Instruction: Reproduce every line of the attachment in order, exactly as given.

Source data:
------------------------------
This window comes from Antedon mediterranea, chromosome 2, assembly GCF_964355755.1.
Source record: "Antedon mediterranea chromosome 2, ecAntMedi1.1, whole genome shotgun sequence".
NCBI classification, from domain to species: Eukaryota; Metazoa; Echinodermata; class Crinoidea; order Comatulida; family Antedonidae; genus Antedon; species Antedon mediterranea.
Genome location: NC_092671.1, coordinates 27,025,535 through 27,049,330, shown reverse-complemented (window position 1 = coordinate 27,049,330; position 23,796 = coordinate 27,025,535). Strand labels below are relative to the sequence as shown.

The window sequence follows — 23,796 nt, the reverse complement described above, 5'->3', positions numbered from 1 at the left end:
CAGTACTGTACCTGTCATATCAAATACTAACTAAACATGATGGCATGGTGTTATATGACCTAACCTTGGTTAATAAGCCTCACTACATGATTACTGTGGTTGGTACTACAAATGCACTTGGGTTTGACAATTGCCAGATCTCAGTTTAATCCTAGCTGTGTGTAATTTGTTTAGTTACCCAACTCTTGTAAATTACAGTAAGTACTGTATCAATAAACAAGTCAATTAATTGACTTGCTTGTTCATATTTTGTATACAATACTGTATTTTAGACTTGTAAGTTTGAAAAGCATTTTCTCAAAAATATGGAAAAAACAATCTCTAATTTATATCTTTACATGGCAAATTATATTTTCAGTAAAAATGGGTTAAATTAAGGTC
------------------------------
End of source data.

This window comes from Antedon mediterranea, chromosome 2, assembly GCF_964355755.1.
Source record: "Antedon mediterranea chromosome 2, ecAntMedi1.1, whole genome shotgun sequence".
NCBI classification, from domain to species: Eukaryota; Metazoa; Echinodermata; class Crinoidea; order Comatulida; family Antedonidae; genus Antedon; species Antedon mediterranea.
Genome location: NC_092671.1, coordinates 27,025,535 through 27,049,330, shown reverse-complemented (window position 1 = coordinate 27,049,330; position 23,796 = coordinate 27,025,535). Strand labels below are relative to the sequence as shown.

The window sequence follows — 23,796 nt, the reverse complement described above, 5'->3', positions numbered from 1 at the left end:
CAGTACTGTACCTGTCATATCAAATACTAACTAAACATGATGGCATGGTGTTATATGACCTAACCTTGGTTAATAAGCCTCACTACATGATTACTGTGGTTGGTACTACAAATGCACTTGGGTTTGACAATTGCCAGATCTCAGTTTAATCCTAGCTGTGTGTAATTTGTTTAGTTACCCAACTCTTGTAAATTACAGTAAGTACTGTATCAATAAACAAGTCAATTAATTGACTTGCTTGTTCATATTTTGTATACAATACTGTATTTTAGACTTGTAAGTTTGAAAAGCATTTTCTCAAAAATATGGAAAAAACAATCTCTAATTTATATCTTTACATGGCAAATTATATTTTCAGTAAAAATGGGTTAAATTAAGGTC